Satoshi Nakamoto released the Bitcoin whitepaper in 2008 and claimed to have started working on Bitcoin in 2007 – 2 years before the first block (the Genesis block) was mined in 2009. Nakamoto continued to contribute to Bitcoin’s development and interact with the community until he vanished from the internet in 2011.
While many people have claimed to be Satoshi, there is no conclusive evidence to support their claims. The most-well known case of someone claiming to be Satoshi is by Craig S. Wright, an Australian academic and computer scientist. Wright has tried multiple times to prove he is Bitcoin’s inventor but has yet to be successful.
Apart from Wright, there have been various other Satoshi Nakamoto candidates in which people theorize to be the true creator of Bitcoin. One of which is Hal Finney, a cryptographer known to have communicated with Satoshi and was the first person to receive Bitcoins from the anonymous creator. Finney passed away from ALS in 2014 and remains as one of the top Satoshi Nakamoto candidates.
Another viable candidate is renowned cryptographer, Nick Szabo, who created the digital currency Bit Gold several years before Bitcoin. The similarity between the two projects lead some to speculate he is the creator of Bitcoin.
There are many Satoshi Nakamoto candidates and no one can say for sure who it is. However, there is one candidate whose story and theory is far more intriguing and believable than others. This candidate is Paul Solotshi Calder Le Roux, a criminal mastermind and genius cryptographer. If you’re interested in this intriguing and believable theory be sure to read my article on it here.
Whoever Satoshi is, it’s quite obvious that they intend on staying anonymous and believe this anonymity is important for Bitcoin. After all, they created the world’s first decentralized currency without any central points of failure. Nakamoto must have realized that maintaining his anonymity was crucial to remove the last central point of failure.
How Bitcoin Works?
As previously mentioned, Bitcoin is a decentralized digital currency that can be sent from user to user on the peer-to-peer Bitcoin network. In order to understand how it’s able to do this, we must first understand what this P2P Bitcoin network is, so let’s delve in.
In the simplest of terms, Bitcoin’s P2P network works on a vast shared public ledger, also called a blockchain. All confirmed transactions are included as blocks on the blockchain and each block that’s added to the blockchain is broadcasted to the peer-to-peer computer network of users for validation. Once a block is added, it cannot be removed and it’s there for the whole world to see and analyze, meaning the Bitcoin blockchain is completely transparent. This transparency and immutability ensures the integrity of each transaction and prevents stealing and double-spending. Furthermore, the integrity and the chronological order of the Bitcoin blockchain are enforced by cryptography, hence the term cryptocurrency.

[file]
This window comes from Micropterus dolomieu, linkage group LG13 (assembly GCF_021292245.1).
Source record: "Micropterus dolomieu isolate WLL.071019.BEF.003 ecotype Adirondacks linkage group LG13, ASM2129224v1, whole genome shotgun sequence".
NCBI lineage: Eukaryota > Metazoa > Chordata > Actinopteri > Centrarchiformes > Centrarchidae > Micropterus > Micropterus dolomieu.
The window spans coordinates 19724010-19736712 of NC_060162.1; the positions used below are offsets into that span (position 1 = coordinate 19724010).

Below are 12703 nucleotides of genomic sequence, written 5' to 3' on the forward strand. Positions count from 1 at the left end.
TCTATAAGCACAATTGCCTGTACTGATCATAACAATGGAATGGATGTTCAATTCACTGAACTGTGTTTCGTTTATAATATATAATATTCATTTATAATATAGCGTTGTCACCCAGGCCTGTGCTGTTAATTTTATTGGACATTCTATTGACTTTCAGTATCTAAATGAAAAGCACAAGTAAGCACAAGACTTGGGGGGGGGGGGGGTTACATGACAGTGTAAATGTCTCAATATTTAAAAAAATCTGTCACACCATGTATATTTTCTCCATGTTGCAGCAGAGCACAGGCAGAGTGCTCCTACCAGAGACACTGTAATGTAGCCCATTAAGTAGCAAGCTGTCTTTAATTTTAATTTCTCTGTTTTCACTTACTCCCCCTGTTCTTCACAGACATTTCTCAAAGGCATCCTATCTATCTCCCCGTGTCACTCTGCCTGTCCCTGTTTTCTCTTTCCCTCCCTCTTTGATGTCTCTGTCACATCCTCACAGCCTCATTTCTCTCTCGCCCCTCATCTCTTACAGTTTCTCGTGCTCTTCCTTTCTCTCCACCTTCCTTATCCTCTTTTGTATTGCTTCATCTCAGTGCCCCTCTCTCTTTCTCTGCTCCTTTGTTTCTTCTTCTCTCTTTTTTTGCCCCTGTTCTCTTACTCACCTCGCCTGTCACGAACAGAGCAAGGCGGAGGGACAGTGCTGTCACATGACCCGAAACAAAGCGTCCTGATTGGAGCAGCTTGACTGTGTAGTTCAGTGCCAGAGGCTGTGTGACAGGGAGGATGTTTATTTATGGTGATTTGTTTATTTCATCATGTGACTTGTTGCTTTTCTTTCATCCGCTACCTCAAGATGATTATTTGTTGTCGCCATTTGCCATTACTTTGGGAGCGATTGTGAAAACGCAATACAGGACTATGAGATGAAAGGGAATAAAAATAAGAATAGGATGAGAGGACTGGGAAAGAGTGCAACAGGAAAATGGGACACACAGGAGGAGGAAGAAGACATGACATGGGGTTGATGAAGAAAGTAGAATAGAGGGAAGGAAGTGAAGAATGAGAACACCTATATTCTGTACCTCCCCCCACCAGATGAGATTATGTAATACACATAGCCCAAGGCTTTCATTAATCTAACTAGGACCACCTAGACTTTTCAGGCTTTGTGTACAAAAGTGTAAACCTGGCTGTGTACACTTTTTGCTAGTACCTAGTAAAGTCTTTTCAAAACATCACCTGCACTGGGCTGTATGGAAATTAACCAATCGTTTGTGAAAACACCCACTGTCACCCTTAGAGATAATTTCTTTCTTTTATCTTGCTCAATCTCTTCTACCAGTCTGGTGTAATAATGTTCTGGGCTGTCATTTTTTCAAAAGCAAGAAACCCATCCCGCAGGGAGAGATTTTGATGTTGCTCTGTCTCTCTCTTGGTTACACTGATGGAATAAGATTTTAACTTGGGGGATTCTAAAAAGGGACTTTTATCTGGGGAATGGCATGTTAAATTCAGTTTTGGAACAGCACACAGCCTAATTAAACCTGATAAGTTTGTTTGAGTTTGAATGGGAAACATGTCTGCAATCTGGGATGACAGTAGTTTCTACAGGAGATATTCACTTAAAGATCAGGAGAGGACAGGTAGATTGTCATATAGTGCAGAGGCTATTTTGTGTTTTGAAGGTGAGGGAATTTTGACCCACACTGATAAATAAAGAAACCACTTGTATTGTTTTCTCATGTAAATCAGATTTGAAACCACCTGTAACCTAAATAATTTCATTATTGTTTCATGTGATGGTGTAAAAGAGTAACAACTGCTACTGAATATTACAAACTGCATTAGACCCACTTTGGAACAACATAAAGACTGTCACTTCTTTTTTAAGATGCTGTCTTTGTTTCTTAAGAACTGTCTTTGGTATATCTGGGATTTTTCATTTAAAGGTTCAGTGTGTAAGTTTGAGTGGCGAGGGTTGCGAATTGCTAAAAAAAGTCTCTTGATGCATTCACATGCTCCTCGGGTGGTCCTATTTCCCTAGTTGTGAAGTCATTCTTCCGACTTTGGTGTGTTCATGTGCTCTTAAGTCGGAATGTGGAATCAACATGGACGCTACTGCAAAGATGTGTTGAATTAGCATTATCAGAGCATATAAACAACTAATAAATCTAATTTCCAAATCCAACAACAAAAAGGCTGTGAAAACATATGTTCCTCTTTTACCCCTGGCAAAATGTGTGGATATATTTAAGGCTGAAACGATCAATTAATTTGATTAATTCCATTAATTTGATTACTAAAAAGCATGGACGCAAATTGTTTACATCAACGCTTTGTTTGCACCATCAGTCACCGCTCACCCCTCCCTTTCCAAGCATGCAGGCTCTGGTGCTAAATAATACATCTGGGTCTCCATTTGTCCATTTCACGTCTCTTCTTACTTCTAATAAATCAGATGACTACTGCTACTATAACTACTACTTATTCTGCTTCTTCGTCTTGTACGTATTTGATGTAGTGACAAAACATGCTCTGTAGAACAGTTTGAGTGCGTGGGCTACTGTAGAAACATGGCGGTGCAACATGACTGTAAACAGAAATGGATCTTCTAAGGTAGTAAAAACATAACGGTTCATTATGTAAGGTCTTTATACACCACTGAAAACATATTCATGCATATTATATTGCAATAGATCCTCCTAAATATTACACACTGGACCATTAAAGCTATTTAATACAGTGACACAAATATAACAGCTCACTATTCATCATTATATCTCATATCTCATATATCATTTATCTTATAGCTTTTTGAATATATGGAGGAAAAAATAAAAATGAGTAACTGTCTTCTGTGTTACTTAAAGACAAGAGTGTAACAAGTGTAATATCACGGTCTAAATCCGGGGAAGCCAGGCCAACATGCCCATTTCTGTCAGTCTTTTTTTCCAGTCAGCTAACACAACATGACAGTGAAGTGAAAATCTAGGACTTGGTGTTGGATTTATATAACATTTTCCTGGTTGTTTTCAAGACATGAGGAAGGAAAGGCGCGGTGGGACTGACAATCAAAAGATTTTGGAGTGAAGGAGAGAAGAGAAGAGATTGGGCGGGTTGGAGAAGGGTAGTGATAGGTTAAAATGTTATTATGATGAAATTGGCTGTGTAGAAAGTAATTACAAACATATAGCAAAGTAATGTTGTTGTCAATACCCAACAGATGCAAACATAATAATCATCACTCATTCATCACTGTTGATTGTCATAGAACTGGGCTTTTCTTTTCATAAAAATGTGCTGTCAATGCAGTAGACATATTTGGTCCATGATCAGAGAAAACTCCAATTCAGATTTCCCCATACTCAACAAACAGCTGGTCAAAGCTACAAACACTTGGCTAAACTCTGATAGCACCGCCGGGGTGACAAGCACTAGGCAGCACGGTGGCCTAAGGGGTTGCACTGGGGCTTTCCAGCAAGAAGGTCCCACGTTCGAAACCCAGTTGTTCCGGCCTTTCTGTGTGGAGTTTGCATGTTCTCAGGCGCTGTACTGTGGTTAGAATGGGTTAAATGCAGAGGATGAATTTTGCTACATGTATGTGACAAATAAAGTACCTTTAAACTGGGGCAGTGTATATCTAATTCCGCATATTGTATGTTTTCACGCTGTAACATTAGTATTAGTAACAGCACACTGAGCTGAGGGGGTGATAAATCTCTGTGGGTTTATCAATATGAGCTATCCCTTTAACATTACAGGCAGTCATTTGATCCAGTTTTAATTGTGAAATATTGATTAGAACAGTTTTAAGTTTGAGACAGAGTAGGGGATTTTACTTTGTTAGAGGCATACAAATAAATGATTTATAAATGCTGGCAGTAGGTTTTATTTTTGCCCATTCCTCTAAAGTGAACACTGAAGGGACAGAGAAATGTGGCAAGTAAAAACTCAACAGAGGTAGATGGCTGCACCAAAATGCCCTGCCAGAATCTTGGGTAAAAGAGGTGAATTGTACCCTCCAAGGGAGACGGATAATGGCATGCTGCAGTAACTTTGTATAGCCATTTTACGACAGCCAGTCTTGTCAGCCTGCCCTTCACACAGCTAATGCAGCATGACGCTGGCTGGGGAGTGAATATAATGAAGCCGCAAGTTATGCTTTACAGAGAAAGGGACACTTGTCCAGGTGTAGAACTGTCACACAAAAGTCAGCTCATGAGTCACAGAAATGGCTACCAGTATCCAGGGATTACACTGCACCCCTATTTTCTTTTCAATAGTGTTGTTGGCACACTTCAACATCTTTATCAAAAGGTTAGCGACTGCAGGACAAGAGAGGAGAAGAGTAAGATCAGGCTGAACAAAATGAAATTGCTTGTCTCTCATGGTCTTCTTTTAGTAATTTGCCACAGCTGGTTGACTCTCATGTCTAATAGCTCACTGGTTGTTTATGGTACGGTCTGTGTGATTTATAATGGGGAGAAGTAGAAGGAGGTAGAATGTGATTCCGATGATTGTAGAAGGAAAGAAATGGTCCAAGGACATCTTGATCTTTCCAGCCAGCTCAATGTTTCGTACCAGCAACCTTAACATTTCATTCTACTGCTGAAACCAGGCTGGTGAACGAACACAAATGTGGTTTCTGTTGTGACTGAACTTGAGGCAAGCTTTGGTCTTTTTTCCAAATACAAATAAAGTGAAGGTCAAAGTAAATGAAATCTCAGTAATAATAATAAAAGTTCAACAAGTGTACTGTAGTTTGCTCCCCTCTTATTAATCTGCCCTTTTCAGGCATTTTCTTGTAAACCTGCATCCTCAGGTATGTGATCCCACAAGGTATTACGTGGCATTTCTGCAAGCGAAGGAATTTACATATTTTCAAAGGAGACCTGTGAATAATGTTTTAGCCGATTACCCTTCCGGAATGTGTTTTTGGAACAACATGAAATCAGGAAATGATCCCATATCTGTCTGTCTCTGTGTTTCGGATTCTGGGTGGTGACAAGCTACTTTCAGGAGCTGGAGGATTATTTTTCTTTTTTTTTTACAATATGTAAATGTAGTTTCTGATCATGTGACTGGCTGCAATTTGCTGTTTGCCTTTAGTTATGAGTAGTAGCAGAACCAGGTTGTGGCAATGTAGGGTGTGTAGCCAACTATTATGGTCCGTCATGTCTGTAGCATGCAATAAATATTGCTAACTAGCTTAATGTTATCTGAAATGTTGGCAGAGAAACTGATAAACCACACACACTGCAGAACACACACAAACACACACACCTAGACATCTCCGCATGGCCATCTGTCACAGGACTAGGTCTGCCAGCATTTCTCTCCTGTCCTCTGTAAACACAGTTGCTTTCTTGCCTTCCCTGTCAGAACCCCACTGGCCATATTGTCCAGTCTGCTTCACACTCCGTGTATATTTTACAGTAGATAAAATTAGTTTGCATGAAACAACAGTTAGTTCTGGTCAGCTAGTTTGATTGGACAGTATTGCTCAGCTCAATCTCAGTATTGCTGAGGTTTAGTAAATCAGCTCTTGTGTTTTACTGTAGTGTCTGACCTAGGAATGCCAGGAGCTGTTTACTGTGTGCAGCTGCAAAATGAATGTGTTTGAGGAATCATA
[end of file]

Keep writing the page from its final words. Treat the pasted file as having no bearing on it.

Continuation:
Since all confirmed Bitcoin transactions are recorded and verified on the blockchain, Bitcoin wallets are able to calculate their spendable balance and users can transact with one another.
In order to transact Bitcoin, users must have a Bitcoin wallet. Bitcoin wallets can be downloaded onto your phone or computer, you can use online wallets, or offline hardware wallets – the latter is the most secure option.
Each Bitcoin wallet contains a secret piece of data called a private key or seed, which allows Bitcoins to be spent by signing transactions. Each private key is mathematically related to Bitcoin addresses generated in the wallet and proves that a transaction comes from the owner of the wallet when signed. As well, the signature prevents the transaction from being altered.
Image Source: https://bitcoin.org/en/how-it-works
A Bitcoin wallet’s private key is of vital importance and should never be lost or revealed to anyone.
As stated by Andreas M. Antonopoulos, a prominent Bitcoin educator and author, he said:
“The private key must remain secret at all times because revealing it to third parties is equivalent to giving them control over the bitcoins secured by that key. The private key must also be backed up and protected from accidental loss, because if it’s lost it cannot be recovered and the funds secured by it are forever lost, too.”
Moreover, in addition to a private key, wallets also contain a public address or key. The public address is derived from private keys by using cryptographic math functions and is used for receiving Bitcoin. The public address can be shared with anyone and is what a user needs in order to send the receiver Bitcoin. Also, users can make as many public addresses as they want to receive Bitcoin.